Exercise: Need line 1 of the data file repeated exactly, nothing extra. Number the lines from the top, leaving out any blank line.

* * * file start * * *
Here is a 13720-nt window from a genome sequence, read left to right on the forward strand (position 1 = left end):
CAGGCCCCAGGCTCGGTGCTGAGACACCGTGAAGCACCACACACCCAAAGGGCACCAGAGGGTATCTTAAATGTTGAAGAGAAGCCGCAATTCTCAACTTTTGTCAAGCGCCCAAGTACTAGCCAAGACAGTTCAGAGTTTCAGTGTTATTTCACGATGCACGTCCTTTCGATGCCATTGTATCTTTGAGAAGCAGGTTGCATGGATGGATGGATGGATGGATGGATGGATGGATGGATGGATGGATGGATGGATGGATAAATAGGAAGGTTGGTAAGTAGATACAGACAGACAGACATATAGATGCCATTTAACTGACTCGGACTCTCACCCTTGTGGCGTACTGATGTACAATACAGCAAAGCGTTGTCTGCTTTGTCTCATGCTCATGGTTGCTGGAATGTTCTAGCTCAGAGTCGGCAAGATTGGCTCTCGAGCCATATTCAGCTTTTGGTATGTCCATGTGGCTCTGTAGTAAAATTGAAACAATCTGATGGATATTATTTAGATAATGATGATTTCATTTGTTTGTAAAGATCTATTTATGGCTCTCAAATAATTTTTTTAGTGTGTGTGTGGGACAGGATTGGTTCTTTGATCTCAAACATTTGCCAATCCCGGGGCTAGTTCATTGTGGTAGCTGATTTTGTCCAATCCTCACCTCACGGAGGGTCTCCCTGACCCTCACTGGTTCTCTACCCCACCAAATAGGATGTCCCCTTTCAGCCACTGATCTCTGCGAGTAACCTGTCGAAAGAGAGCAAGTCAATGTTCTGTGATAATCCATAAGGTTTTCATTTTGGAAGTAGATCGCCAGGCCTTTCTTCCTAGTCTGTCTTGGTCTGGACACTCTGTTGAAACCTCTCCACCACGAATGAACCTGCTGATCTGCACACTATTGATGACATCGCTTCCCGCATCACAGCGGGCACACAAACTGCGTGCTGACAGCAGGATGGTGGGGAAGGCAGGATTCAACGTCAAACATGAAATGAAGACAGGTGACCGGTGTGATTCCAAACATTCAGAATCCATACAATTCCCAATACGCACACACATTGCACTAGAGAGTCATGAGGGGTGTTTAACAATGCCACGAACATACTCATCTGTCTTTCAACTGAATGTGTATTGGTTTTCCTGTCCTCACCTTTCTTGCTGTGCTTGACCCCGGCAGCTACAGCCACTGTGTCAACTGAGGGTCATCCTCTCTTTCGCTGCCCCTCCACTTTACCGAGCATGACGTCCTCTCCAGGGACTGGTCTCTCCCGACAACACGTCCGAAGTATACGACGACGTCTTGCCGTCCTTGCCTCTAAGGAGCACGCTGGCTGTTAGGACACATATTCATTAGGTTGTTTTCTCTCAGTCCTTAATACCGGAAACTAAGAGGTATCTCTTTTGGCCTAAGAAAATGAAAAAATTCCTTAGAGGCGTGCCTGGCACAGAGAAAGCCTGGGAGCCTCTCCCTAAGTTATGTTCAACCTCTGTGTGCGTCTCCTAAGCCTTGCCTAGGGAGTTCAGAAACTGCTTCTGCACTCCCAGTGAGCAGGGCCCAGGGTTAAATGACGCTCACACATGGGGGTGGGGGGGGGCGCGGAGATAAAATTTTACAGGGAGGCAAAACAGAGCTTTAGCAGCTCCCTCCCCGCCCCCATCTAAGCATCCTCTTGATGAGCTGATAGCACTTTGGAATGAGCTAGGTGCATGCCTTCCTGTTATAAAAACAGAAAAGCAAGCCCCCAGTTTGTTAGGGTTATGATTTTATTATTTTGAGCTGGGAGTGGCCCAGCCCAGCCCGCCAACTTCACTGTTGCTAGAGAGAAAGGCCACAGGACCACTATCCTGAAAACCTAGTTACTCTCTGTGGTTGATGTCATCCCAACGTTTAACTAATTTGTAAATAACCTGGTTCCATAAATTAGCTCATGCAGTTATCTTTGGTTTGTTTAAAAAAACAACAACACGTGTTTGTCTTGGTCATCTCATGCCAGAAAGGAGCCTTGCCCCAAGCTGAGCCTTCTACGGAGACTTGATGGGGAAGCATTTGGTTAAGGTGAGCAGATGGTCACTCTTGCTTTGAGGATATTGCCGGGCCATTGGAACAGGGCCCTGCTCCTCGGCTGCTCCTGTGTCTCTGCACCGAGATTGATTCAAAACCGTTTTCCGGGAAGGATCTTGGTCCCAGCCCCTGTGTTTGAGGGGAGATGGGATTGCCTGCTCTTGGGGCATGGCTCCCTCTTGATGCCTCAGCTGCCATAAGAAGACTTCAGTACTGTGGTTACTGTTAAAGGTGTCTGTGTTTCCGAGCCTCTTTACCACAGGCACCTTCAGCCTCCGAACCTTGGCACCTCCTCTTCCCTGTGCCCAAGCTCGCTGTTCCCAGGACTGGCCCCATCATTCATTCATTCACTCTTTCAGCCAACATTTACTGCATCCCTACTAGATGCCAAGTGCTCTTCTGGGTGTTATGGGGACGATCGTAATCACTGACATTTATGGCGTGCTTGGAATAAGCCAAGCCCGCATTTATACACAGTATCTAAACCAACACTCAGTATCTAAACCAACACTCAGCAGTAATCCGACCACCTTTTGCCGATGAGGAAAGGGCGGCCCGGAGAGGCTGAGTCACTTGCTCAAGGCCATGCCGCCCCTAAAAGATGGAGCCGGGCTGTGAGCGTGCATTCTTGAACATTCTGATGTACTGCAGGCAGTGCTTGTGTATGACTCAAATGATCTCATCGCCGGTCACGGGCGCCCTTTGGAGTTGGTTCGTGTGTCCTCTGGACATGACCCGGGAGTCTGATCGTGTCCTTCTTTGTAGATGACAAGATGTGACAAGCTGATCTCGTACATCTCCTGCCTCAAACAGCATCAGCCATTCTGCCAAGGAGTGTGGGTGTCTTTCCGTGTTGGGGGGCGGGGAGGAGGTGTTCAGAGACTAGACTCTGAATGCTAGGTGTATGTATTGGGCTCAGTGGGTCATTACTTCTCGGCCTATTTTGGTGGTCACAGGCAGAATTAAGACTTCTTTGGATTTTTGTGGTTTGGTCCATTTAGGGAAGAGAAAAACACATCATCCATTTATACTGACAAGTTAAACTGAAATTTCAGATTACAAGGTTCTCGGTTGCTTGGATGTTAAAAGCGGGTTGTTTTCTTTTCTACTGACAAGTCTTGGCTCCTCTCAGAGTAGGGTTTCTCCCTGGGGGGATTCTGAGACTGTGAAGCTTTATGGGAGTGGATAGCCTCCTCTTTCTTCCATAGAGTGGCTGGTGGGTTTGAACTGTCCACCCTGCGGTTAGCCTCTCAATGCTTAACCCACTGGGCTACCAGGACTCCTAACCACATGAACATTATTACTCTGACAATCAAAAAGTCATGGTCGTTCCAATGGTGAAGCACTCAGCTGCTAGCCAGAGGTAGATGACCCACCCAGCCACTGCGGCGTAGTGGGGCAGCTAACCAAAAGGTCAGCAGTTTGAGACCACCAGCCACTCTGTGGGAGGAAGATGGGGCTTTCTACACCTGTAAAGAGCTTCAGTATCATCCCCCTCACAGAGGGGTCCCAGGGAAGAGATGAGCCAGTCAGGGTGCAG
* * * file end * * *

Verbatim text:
Here is a 13720-nt window from a genome sequence, read left to right on the forward strand (position 1 = left end):